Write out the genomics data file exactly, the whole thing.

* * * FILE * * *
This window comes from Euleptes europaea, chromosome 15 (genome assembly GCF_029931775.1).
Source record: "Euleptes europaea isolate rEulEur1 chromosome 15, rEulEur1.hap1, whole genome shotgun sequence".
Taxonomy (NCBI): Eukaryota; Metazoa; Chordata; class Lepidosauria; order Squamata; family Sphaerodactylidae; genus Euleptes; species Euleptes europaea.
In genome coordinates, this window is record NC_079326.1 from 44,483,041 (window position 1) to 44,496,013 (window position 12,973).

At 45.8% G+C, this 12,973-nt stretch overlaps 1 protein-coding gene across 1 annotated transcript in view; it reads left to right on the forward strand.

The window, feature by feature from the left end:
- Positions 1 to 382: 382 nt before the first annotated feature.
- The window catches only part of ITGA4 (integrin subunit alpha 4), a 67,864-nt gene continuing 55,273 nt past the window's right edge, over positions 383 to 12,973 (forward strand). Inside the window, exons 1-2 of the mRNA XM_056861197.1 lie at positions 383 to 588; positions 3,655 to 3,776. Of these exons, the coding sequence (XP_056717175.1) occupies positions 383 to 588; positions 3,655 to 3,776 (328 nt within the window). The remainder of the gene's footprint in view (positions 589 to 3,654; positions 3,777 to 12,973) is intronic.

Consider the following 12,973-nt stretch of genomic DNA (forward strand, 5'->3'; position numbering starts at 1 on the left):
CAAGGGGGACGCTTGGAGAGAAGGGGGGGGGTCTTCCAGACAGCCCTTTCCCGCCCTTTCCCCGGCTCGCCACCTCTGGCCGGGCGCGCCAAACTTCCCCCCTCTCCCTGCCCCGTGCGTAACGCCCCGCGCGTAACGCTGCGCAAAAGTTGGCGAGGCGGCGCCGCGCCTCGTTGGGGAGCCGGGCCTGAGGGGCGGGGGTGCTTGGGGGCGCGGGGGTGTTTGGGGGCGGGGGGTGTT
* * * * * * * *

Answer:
This window comes from Euleptes europaea, chromosome 15 (genome assembly GCF_029931775.1).
Source record: "Euleptes europaea isolate rEulEur1 chromosome 15, rEulEur1.hap1, whole genome shotgun sequence".
Taxonomy (NCBI): Eukaryota; Metazoa; Chordata; class Lepidosauria; order Squamata; family Sphaerodactylidae; genus Euleptes; species Euleptes europaea.
In genome coordinates, this window is record NC_079326.1 from 44,483,041 (window position 1) to 44,496,013 (window position 12,973).

At 45.8% G+C, this 12,973-nt stretch overlaps 1 protein-coding gene across 1 annotated transcript in view; it reads left to right on the forward strand.

The window, feature by feature from the left end:
- Positions 1 to 382: 382 nt before the first annotated feature.
- The window catches only part of ITGA4 (integrin subunit alpha 4), a 67,864-nt gene continuing 55,273 nt past the window's right edge, over positions 383 to 12,973 (forward strand). Inside the window, exons 1-2 of the mRNA XM_056861197.1 lie at positions 383 to 588; positions 3,655 to 3,776. Of these exons, the coding sequence (XP_056717175.1) occupies positions 383 to 588; positions 3,655 to 3,776 (328 nt within the window). The remainder of the gene's footprint in view (positions 589 to 3,654; positions 3,777 to 12,973) is intronic.

Consider the following 12,973-nt stretch of genomic DNA (forward strand, 5'->3'; position numbering starts at 1 on the left):
CAAGGGGGACGCTTGGAGAGAAGGGGGGGGGTCTTCCAGACAGCCCTTTCCCGCCCTTTCCCCGGCTCGCCACCTCTGGCCGGGCGCGCCAAACTTCCCCCCTCTCCCTGCCCCGTGCGTAACGCCCCGCGCGTAACGCTGCGCAAAAGTTGGCGAGGCGGCGCCGCGCCTCGTTGGGGAGCCGGGCCTGAGGGGCGGGGGTGCTTGGGGGCGCGGGGGTGTTTGGGGGCGGGGGGTGTT